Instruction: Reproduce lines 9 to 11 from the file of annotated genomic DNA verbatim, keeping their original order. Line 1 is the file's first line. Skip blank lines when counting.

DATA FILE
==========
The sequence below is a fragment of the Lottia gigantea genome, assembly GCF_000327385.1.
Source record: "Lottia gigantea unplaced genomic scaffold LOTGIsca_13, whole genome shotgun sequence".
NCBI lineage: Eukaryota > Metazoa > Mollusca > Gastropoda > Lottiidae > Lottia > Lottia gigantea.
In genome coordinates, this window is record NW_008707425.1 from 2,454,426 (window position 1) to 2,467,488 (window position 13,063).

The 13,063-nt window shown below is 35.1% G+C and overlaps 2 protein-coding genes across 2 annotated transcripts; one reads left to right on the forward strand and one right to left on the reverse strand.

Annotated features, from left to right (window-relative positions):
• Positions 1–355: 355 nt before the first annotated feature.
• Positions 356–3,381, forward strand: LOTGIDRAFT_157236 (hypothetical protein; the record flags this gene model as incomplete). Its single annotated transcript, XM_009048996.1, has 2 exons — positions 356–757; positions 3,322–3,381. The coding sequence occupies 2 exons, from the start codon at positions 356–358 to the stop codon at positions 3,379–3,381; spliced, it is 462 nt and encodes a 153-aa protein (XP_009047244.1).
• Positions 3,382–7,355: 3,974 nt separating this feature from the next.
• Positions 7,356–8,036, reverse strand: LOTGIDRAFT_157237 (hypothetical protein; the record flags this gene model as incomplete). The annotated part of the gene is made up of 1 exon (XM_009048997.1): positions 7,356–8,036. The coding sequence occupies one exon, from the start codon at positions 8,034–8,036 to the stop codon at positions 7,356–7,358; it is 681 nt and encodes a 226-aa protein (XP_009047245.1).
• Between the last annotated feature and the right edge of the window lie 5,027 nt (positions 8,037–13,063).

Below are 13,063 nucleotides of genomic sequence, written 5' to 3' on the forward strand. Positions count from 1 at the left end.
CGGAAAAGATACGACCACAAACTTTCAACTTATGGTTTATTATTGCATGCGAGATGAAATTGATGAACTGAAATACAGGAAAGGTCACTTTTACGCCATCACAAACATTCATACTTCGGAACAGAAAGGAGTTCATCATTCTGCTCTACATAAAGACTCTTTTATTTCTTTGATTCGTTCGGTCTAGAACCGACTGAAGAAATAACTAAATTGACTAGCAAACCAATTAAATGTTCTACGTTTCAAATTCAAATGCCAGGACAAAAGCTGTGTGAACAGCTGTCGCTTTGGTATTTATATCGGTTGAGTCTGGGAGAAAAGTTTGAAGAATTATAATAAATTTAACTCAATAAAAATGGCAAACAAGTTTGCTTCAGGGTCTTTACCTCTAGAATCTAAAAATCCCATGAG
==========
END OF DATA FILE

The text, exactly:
• Positions 3,382–7,355: 3,974 nt separating this feature from the next.
• Positions 7,356–8,036, reverse strand: LOTGIDRAFT_157237 (hypothetical protein; the record flags this gene model as incomplete). The annotated part of the gene is made up of 1 exon (XM_009048997.1): positions 7,356–8,036. The coding sequence occupies one exon, from the start codon at positions 8,034–8,036 to the stop codon at positions 7,356–7,358; it is 681 nt and encodes a 226-aa protein (XP_009047245.1).
• Between the last annotated feature and the right edge of the window lie 5,027 nt (positions 8,037–13,063).